Political analysts have said that having 91 in a developing country like Nigeria was unnecessary and awkward and abysmal.
The Commission in a statement issued by Mohammed Haruna, its National Commissioner and Member, Voter Education and Publicity Committee, in Abuja said that it was the last round of the registration of parties until after the general elections on Feb. 16, 2019.
“This suspension is in line with Section 78 (1) of the Electoral Act, which requires all applications for registration as political party to be concluded latest six months to a general election.”
Earlier, Chairman of INEC, Prof. Mahmood Yakubu, had explained that the commission would continue to register any association that meet the legal requirements for registration as political party ahead of 2019 general elections.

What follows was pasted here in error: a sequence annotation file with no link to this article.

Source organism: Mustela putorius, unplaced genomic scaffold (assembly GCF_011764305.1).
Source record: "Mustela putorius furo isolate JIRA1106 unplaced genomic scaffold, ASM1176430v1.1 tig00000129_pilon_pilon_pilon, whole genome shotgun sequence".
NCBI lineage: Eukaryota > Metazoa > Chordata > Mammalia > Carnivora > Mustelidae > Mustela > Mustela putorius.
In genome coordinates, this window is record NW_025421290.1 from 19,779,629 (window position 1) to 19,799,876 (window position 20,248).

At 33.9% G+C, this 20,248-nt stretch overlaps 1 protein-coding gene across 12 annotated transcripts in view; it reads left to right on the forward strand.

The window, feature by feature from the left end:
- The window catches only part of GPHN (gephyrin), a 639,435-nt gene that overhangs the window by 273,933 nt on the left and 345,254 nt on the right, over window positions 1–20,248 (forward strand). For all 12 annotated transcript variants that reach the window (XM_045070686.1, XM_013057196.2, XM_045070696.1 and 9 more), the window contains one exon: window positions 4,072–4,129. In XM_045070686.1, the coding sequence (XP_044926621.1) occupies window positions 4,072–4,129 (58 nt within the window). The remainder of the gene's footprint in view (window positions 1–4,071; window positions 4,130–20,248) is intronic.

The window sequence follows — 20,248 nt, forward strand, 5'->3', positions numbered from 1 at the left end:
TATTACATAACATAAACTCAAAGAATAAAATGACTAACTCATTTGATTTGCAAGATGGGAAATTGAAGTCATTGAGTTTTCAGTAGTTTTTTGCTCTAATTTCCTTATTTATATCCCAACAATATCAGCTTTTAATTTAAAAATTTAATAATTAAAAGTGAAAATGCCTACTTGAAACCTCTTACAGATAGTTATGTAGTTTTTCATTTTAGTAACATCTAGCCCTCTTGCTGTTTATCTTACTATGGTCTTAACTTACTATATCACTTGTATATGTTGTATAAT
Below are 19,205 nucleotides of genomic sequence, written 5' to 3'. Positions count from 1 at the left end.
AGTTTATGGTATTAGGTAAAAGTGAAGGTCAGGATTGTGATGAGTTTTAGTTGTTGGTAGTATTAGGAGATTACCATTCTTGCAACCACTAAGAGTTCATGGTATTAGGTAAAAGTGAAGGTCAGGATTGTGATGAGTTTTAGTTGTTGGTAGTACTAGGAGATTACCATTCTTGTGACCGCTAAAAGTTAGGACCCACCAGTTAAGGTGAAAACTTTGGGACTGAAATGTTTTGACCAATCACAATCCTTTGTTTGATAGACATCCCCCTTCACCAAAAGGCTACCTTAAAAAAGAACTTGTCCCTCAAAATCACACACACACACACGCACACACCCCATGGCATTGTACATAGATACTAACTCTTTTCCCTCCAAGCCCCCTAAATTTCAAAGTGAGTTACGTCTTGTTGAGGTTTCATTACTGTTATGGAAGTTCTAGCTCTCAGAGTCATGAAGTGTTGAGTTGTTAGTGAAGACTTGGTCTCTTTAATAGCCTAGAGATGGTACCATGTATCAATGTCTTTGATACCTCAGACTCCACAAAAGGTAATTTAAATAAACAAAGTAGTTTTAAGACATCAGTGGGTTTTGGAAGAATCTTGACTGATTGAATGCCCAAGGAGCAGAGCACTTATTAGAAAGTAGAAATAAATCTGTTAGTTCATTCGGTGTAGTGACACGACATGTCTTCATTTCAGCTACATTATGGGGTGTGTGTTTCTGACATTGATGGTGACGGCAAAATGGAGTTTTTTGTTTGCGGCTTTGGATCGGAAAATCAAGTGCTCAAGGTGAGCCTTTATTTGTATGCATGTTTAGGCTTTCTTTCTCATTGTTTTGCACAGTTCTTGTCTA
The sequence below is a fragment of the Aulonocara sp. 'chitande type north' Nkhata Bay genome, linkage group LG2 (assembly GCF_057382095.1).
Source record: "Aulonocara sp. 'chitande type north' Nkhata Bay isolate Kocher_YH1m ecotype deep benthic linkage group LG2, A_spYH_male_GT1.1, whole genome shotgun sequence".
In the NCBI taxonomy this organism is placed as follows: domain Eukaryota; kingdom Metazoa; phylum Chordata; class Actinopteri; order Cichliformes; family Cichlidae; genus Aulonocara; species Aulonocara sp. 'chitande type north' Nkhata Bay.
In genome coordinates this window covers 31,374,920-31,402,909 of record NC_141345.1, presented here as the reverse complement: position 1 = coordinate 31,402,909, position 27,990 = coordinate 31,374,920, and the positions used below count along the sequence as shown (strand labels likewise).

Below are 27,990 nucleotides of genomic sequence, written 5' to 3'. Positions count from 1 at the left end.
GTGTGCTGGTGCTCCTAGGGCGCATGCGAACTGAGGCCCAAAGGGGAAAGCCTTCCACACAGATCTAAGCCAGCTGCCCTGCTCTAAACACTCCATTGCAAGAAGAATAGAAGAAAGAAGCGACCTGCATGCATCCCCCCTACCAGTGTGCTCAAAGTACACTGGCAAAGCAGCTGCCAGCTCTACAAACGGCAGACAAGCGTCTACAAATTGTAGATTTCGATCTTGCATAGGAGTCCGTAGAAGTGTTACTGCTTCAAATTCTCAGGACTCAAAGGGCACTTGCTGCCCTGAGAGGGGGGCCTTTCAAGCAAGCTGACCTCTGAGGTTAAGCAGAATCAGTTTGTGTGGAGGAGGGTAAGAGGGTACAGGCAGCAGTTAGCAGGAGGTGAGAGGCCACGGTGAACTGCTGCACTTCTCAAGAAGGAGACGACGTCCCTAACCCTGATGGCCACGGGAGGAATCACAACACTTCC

“Once associations meet the legal requirements as political parties, the commission is under obligation to register them, but the law also provides for a period of six months to general elections.
He noted that as part of its duties, the commission would do what the law required of it, saying “if we don’t, they will go to the court and the court will order the commission to register them as political parties.
“But, we will not allow the commission to be dragged to court over a matter which we have responsibility under the law. So, we will continue to do the needful, ” he said.
A Professor of Political Science at the National Open University of Nigeria, Femi Otubanjo, told NAN that INEC was a victim rather than a villain in the act of registration of political parties.